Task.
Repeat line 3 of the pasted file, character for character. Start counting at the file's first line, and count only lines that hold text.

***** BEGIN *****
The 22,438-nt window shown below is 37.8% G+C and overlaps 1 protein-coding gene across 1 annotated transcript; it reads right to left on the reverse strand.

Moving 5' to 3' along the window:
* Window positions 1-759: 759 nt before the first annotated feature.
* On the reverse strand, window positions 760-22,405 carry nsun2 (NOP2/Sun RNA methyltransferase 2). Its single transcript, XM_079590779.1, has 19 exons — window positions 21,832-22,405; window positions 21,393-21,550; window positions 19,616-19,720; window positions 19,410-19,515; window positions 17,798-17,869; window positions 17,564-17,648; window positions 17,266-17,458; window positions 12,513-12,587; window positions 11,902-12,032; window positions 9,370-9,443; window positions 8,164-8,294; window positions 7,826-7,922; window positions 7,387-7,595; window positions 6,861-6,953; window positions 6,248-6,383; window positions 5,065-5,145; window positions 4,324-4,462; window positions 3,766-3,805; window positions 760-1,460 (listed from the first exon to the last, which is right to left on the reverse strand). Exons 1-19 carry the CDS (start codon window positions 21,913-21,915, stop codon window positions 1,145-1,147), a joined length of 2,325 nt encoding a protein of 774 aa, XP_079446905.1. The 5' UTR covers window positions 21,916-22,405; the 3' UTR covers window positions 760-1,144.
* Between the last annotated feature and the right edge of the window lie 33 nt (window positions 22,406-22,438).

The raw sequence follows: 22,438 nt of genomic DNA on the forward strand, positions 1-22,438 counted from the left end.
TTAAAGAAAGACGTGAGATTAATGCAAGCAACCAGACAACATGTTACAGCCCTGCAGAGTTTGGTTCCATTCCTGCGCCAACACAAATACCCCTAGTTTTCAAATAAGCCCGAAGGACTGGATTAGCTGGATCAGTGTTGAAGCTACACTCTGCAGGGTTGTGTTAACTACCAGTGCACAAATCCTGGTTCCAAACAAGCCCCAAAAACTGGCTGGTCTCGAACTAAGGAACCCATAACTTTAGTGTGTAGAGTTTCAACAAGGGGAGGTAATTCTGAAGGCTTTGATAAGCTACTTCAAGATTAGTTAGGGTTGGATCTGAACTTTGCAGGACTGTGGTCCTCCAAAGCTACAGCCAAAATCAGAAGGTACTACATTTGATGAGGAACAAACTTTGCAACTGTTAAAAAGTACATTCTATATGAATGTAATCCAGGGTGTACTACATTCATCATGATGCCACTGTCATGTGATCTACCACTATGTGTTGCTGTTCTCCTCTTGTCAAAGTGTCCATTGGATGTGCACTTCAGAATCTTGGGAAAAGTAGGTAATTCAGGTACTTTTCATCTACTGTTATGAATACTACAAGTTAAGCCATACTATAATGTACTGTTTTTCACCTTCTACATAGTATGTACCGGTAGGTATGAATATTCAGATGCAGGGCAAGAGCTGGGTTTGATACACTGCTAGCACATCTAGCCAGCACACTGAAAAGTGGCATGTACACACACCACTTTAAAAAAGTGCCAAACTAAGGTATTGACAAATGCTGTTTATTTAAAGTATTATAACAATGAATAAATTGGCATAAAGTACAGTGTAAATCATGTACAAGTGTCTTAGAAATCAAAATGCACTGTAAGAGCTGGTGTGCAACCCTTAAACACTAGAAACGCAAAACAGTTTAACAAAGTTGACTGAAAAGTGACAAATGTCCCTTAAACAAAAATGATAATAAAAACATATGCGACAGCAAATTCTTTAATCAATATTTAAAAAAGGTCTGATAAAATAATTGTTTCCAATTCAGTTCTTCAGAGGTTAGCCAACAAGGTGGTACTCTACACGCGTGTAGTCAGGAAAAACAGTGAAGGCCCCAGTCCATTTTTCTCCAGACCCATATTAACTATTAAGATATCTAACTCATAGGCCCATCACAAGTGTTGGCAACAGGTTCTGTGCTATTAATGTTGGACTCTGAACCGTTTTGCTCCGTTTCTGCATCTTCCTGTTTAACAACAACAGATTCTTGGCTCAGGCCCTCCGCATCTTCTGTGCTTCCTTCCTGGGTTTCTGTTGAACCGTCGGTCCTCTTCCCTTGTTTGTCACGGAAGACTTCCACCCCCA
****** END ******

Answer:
* Window positions 1-759: 759 nt before the first annotated feature.